5.That nothing matters except the work. Not the reviews, not the rankings, not the sales. Many deserving books never get their due. There’s a lot of heartbreak out there for writers. If you really love writing, that will carry you through.

Now I'm off to do some wrapping. Happy holidays to all of you. I wish you the best, now, and in the coming year.

Peace,

Karen

16 comments:

Jon Olson said...

Thanks Karen. Related to painting oneself into a corner, I would add one: At some point in the writing of every book, you will feel a way you've never felt before -- good, bad or indifferent.

Jon O.
The Petoskey Stone
The Ride Home

Karen McQuestion said...

Well said, Jon! And there's no predicting, either. Each novel is its own beast.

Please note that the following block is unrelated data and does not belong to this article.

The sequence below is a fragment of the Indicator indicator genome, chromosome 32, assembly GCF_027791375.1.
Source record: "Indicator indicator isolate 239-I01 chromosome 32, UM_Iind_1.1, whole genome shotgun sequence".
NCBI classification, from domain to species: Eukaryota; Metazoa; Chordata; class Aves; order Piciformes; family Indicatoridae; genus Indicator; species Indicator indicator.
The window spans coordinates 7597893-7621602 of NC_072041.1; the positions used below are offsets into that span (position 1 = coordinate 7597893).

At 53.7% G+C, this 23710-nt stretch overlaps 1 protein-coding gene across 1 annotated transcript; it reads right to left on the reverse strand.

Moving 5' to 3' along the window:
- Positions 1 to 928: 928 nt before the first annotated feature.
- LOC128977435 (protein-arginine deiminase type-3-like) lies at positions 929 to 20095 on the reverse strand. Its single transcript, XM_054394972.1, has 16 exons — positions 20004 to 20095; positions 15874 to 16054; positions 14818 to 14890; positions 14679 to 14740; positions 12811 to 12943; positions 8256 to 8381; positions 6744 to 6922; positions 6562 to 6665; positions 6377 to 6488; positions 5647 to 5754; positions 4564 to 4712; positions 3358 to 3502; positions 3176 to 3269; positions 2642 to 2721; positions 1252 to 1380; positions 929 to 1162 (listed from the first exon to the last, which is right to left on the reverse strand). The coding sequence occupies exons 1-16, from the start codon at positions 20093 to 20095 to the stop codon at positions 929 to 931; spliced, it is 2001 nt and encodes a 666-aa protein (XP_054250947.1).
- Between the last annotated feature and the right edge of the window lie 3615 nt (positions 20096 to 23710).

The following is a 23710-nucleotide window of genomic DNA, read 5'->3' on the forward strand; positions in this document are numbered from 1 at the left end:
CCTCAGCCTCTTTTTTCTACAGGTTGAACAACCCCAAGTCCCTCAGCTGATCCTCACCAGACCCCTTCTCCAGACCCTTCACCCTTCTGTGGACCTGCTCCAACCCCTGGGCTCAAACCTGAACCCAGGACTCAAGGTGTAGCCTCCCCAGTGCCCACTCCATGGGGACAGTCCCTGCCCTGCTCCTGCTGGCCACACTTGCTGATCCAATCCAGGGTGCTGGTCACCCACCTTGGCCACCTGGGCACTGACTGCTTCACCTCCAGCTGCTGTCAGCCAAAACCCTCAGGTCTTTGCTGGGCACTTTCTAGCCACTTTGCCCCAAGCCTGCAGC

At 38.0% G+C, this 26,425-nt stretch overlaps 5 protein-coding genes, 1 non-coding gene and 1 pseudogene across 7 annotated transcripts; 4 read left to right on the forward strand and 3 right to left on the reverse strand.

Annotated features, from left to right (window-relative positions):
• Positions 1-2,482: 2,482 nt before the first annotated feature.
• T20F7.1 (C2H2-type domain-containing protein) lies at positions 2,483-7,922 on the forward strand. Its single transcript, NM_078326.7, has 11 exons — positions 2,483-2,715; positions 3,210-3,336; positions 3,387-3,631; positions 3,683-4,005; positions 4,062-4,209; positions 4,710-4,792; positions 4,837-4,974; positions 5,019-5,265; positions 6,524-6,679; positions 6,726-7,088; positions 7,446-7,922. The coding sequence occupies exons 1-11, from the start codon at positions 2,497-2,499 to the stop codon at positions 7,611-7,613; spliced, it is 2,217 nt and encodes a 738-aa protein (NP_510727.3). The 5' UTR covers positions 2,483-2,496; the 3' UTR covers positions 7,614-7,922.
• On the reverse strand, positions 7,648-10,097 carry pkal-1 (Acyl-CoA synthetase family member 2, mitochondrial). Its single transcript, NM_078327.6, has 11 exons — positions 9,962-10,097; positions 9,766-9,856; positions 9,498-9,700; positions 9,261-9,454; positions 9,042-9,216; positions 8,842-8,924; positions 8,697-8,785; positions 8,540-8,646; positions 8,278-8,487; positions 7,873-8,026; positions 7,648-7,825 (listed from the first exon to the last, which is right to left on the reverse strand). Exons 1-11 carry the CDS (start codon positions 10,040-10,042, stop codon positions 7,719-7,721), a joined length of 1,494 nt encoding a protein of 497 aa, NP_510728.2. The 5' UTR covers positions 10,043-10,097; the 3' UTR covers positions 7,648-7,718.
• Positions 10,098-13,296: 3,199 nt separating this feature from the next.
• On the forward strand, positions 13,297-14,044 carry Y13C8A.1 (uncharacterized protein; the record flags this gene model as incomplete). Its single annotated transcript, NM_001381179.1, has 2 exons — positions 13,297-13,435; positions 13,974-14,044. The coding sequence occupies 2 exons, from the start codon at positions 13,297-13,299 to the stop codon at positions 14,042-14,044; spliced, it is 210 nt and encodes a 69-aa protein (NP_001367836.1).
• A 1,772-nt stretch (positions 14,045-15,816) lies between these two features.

Bill B said...

Nothing matters except the work. Amen! And Merry Christmas all o' you McQuestions!

Rex Kusler said...

I finished a design project once and took the layout in to show my boss. He wouldn't look at it, just asked me if I liked what I'd done. I told him I did, and he told me to go ahead and release it. That's how Amazon works with me, and I like it. Nothing worse than writing a novel and having somebody twist it into something that fits their personal taste and not mine. Best wishes to you, Karen.

Karen McQuestion said...

Thanks, Bill. And a Merry Christmas to you and Mrs. B. and the younger Bs too. Oh, and a Happy New Year as well.

Rex, we are in total agreement. Editing should make a book better, not different. I love the way Amazon Publishing respects the author in that regard. Best wishes to you too!

Sean McCartney said...

Great vpost Karen. Have a great holiday and I agree with Jon and his comment about the feeling of writing a book. Take care. :)

Sean

Karen McQuestion said...